Gary



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Joshua

posted November 14, 2010 at 5:36 pm


@ Kenric
Learn your context. Women are not once given secondary status by Paul. In fact, he rebuked men as sternly as women. The commands he gave were given because women of the time were disrupting the meeting services by trying to talk to their husbands during the meeting, very loudly. Men were rebuked just as harshly for being disorderly. Paul loved women in the church and commended them as excellent teachers and prophetesses. Some of the greatest people in Christendom have been women. Learn your context.
God did not ever command pregnant women to be ripped open. The king Menaham, who did that, is recorded in Scripture as doing “evil in the sight of God.” In fact, prophets are recorded as weeping when that very act happened. It’s in Psalms because the Psalmist was writing out of pure emotion; it was a metaphorical point, not a literal command. God punished kings who ripped open pregnant women. Learn your context.



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Kate

posted November 14, 2010 at 9:47 pm


I find it interesting that they use the New International Version and NOT the King James Version. There is a big difference and meaning between the words of the NIV and KJV!!!!



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BRR

posted November 14, 2010 at 11:14 pm


Oh! the torment! The writings of faith descended from the bronze age, obscure desert tribe being called into question because they reflect the “science” of their time. Nothing new here. Keep the faith!



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John

posted November 15, 2010 at 6:00 am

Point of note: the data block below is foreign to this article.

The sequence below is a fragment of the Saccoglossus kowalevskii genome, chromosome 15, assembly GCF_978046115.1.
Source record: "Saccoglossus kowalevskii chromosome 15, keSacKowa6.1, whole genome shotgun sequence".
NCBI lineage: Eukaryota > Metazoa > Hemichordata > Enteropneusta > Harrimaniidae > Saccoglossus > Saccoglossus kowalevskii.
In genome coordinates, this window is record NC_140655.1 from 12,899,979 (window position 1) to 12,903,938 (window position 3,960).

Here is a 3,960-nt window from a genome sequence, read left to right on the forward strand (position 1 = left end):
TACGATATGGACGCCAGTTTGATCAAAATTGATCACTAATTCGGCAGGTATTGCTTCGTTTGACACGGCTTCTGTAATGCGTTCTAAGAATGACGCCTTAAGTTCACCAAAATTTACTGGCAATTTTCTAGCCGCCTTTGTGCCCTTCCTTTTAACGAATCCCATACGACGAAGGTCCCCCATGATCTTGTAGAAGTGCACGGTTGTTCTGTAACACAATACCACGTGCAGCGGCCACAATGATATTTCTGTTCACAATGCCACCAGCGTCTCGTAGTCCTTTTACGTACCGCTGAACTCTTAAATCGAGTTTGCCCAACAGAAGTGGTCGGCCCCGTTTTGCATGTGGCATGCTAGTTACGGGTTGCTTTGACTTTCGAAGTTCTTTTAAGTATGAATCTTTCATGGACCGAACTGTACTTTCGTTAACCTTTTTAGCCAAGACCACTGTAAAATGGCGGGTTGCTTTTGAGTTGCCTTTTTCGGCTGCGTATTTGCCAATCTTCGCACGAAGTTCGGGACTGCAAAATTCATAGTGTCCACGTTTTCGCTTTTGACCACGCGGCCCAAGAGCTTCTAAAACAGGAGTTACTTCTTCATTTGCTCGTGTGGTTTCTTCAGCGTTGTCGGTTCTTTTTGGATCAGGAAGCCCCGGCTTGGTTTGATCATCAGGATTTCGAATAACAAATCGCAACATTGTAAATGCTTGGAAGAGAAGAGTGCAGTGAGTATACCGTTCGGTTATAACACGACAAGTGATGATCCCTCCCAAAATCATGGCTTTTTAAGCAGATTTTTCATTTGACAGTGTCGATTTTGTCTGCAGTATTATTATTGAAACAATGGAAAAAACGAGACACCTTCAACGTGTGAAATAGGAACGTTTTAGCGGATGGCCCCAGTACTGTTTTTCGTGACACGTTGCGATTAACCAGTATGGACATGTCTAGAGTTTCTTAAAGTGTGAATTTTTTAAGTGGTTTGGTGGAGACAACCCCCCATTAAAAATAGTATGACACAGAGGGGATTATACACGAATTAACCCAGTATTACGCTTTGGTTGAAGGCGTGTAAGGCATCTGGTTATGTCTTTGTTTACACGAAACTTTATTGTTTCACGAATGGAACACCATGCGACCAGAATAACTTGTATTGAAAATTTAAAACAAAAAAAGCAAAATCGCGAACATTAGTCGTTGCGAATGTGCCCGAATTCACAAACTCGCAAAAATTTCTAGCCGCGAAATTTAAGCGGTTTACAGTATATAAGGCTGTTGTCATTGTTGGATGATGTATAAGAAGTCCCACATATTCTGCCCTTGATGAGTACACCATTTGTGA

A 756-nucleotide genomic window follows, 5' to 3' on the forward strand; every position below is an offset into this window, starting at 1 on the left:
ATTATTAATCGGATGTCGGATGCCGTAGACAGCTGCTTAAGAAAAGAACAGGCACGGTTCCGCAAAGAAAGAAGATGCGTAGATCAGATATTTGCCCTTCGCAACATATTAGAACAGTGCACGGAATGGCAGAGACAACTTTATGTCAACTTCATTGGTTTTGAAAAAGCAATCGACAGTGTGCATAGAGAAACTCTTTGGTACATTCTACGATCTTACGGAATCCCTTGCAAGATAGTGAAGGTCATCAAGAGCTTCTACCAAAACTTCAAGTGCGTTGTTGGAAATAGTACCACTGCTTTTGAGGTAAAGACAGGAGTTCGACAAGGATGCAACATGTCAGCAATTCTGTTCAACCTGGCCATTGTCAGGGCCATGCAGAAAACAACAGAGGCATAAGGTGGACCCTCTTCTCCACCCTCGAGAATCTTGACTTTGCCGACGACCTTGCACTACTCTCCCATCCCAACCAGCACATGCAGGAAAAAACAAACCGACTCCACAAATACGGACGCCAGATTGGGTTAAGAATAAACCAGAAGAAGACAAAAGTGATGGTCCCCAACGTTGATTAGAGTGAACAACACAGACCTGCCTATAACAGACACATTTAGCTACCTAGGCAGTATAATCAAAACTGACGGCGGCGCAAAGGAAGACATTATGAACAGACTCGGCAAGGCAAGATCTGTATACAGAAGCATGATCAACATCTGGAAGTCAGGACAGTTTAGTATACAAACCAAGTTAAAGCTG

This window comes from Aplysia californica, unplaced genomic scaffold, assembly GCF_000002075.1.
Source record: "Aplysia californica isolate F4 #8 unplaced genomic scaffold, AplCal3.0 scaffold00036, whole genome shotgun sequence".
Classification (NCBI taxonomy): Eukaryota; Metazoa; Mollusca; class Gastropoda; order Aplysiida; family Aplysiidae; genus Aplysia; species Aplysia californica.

Kedrick, I accept your challenge! Within any aspect of life there are those that are placed in leadership positions. Unless one is self employeed, he has a supervisor. That does not make the employee an inferior human being. Even if a person is self employeed, he must submit to his customers wishes. WE ARE ACCOUNTABLE TO SOMEONE IN THEV REAL WORLD! But that does not make one any better than another. God did not make woman unequal to man nor does 1 Timothy indicate that. God has simply given man and woman a different role in life. God made man the spiritual leader in the family. PLEASE take a look at the way God designed his creation. Can you truly say that in general woman are stronger than men physically? Can you truly say that in general women are not more emotional than men? Can you truly say that in general women do not base their decisions in life more on emotion than on logic and facts? Can you truly say that women, who carry a child from conception, are not better equiped emotionally and physically to raise children than men? Are not men better equiped to fight wars than women, not only emotionally but physically? Do any of these make one a second class citizen? ABSOLUTELY NOT! Read the book, “Men are from Mars, Women Are From Venus”. It will help you to understand that God is not sayimg in 1 Timothy that a woman is second to a man. 1 Timothy is simply explaining “a role” of a woman WITHIN A MARRIAGE. Obviously you are unfamiliar with the command that God gave man concerning his wife. Please take time to read Ephesians chapter 5 in the Bible. It explains better than just one verse picked out by a group of people that want to totally undermine all authority on earth except government authority. THEY ARE THE ONES that want control over your life. In Ephesians 5 God gives man the commandent to “love his wife as Christ loves the church!” This IS NOT the role of a dictator is it? IT IS A RESPONSIBILITY THAT GOD GAVE MAN TO HIS WIFE! It sounds to me that IF God intended man to be superior to a woman then He gave man an aweful heavy task to keep his “inferior other” happy! I must ask, who did God give the greater responsibilty to? Man or woman? CHRIST LOVES THE CHURCH WITH ALL HIS HEART! If God truly designed man to be superior to woman then why did he give man a greater responsibilty than he did the woman? In first Timothy God mearly gave woman a responsibilty that is comparable to an employer and an employee. In the grand scheme of things, one is not any better than the other. It is just that someone always has to be the head. There always has to one person that makes a final decision. Why do you think the divorce rate is so high in this country. BECAUSE OF PRIDE, each party has to be the head of the household. Each party has to HAVE IT THERE WAY. And one cannot succumb to the desires of the other. A husband who “loves his wife as Christ loves the church,” will take wise counsel from his wife. Even concerning spiritual matters, which is the concern of 1 Timothy. God has given the husband the leadership role within the family. 1 Timothy is not saying that the woman does not have her place in spiritual matters. It is simply saying that a wife should leave the spiritual matters to the husband. If he “loves his wife as Christ loves the Church” then he will guide his family wisely. God commanded man to replenish the earth with children. When mother and father are not aware of their roles in the home, please ask yourself, what kind of chaos does that cause. Maybe the 50-75% divorce rate that we have in this country? Submission to authority is a given in this lifetime. When people start thinking that having authority makes them better than someone else, problems occur. Or when people resent authority over them, problems occur. People resent authority because they have a false perception that they are inferior because they are not the authority and they think they deserve to be the authority! We ALL have to answer to someone. When we choose to answer to no one but ourselves, we have chosen to defy the very nature of things. We all need to realize that nature is bigger than all of us combined. God Himself is bigger than nature since He is the Creator of nature. As for me, I choose to trust in the wisdom of the One that created all things. 1 Timothy simply lays down the responsibility of a wife, just as Ephesians 5 lays down the responsibility of the husband. As this passage also says, a husband and wife become one, they just have different roles of responsibilty within the home.